The best UML tools that we can use in Linux

UML on Linux

Some time ago, someone who taught me HTML, CSS and JavaScript told me about Figma, a tool used to represent how applications or web pages will look. It's something you can do with a pad and pencil, but this type of software helps, especially if you want to give a more professional image. Regarding programming, what are used are models UML, a type of presentation that we are going to talk about here today.

UML (Unified Modeling Language) is a software systems modeling language used to describe, visualize, structure, and document the components of a software system. It is used to show the structure of a system, its interactions and responsibilities, as well as to represent the processes and data flows of the system. It can also be used to represent class diagrams, object diagrams, component diagrams, and deployment diagrams.

Why use this type of UML tools

I don't like to talk about my personal life, but when I do, I don't give too many details. I have recently been asked to lay out three "things" and arrange them so that they make sense for a hypothetical application. What I did was look at the three lists with those "things" and start working. When I put one in a place that made sense, I put an X to the point in question, and continued ... The "cacao maravillado" with which I did not even finish was aúpa. Later, someone else showed me how they thought homework should be done, starting with a design created Thanks to the UML.

Once I saw the image, everything was much easier, and so I thought. You feel stupid when you think and do a lot and in the end see that things could have been so much easier. And here it is not a question of being more or less capable, but of understand what we have to do and know how to plan it. In the world of software, this planning is done with UML tools, since we can graphically represent everything we think about in real time. If we see something that doesn't add up, we can move the puzzle pieces around until something fits as neatly as possible.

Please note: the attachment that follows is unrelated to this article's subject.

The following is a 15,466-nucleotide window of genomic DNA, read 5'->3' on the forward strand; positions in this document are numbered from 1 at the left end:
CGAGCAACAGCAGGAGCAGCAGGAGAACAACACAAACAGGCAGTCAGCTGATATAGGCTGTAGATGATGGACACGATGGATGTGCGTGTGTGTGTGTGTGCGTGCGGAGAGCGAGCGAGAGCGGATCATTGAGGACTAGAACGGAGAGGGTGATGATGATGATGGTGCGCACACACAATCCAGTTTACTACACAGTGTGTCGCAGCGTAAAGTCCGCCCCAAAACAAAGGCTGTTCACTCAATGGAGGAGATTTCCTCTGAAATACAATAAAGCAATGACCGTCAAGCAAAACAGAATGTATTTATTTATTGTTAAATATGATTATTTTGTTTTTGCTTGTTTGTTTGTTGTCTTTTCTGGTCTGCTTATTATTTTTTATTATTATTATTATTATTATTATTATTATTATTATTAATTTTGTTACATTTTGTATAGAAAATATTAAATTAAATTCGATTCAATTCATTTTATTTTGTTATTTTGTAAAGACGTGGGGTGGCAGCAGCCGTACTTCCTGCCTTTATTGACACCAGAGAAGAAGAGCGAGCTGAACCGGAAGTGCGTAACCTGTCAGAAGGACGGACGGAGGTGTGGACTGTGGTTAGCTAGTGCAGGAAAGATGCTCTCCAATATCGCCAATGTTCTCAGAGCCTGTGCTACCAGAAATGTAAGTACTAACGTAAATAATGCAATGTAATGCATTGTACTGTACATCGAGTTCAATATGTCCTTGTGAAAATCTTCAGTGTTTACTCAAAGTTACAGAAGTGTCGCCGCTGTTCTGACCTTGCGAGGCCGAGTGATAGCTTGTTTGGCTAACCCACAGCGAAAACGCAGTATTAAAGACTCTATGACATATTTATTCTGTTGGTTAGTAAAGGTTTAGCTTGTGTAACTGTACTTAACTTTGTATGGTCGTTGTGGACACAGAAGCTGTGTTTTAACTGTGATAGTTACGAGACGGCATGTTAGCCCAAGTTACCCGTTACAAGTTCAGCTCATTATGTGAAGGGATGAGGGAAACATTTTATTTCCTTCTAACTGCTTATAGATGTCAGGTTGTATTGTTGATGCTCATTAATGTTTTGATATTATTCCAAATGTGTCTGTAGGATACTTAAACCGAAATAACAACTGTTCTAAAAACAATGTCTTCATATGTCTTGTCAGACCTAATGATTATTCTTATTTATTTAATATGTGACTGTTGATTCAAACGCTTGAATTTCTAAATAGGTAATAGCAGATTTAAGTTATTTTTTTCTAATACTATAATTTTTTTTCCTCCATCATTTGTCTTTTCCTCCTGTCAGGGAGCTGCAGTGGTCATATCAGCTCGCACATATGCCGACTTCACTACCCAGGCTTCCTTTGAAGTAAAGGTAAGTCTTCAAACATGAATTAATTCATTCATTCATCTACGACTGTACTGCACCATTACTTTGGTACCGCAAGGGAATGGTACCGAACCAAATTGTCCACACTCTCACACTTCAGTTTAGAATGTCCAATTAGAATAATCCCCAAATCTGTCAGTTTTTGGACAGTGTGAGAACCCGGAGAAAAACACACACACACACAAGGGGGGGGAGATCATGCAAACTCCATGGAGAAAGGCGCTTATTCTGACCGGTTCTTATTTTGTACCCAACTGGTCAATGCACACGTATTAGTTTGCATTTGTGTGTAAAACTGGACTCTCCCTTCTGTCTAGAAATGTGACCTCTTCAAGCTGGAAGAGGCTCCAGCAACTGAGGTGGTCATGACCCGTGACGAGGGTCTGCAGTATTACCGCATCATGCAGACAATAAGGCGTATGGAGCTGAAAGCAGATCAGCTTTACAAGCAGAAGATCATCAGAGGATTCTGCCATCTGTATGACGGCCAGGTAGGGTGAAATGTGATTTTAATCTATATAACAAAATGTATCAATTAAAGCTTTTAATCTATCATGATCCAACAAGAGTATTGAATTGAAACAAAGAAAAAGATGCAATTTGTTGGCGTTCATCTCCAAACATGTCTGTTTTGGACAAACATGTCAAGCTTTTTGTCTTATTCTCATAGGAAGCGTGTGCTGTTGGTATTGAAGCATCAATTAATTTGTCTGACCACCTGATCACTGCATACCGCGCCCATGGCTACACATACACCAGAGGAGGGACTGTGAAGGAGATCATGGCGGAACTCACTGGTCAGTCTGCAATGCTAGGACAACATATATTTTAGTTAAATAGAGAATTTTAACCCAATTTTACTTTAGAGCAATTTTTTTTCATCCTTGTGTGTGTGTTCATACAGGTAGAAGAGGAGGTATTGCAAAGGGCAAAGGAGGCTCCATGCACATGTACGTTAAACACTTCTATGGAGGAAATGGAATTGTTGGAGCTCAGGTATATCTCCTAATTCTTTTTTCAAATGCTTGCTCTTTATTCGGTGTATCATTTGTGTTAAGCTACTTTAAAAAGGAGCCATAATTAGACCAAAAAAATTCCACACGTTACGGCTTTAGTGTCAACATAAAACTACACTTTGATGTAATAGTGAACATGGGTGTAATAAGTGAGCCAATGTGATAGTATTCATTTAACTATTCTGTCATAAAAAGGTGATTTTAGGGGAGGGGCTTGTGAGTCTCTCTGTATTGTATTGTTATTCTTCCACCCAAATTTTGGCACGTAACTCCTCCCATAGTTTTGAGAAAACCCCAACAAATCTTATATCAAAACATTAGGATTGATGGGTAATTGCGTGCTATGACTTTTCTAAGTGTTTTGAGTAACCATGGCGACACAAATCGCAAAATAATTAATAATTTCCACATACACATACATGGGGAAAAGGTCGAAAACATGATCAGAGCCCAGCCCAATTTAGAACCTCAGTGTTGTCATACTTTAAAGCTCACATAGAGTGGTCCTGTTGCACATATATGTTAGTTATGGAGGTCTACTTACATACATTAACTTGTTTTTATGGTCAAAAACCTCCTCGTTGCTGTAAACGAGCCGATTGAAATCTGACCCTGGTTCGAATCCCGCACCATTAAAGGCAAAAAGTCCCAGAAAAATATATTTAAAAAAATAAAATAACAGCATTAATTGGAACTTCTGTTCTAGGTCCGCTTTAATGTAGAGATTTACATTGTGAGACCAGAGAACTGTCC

The best free and available UML software options for Linux

There are many tools of this type of modeling that are cross-platform, but not so many if we want them to be free, simply free, and that they can be used on Linux. They may not be the best for many, but I would start with two that are created by the developers of two of the most used Linux desktops, or people related to them.



I am not very clear where the name comes from, but it starts with "UM", like the UML language, and it is what in Spanish would be translated as "umbrellas" or something like that, and part of the designs created with UML have a structure umbrella type. Be that as it may, it is the option that offers us KDE, and we already know what the “K team” are like. Their apps may not be as intuitive as others, but they are packed with features.

In the screenshot above we see how you can add all kinds of information, such as boolean data types, decimals, strings...



The option of GNOME, or of its circle, is Gaphor. It follows the GNOME philosophy, written in GTK and with a more intuitive design, and in its latest version they have introduced support for light and dark themes. If the dark theme is chosen, the diagrams will also darken, as seen in the screenshot above.


PlantUML It is one of the best options if you are looking for something that is for any platform, since it is also present in Google Play. It is free and open source, and is one of the highest rated tools by the Linux community., UML from the browser

Diagrams, UML on the web

If we do not know anything about UML, one of the best options is the one offered to us in It does not require registration, and creating representations of this type is as simple as it would be if we used Windows Paint. Also, it's not like it's available for Linux; is that it is from any operating system that has a web browser.

Important: this is not just "create drawings"

UML is a modeling language, and although it can be used to create a kind of map to make things easier for us, in reality you have to understand how it works, how relationships are made and so on. If we only need that kind of map or drawing, it would be enough to pull Tux Paint, Drawing or even GIMP. This is to represent other things, like the organization of a piece of software that will have classes, methods, etc. In addition, what has been created can be exported to code to add it to language projects such as Python, Java or C++, among many others.

Once understood, these programs can be used and take full advantage of their potential. And for those who have already mastered it, do you have any suggestions that you would add to this short list?

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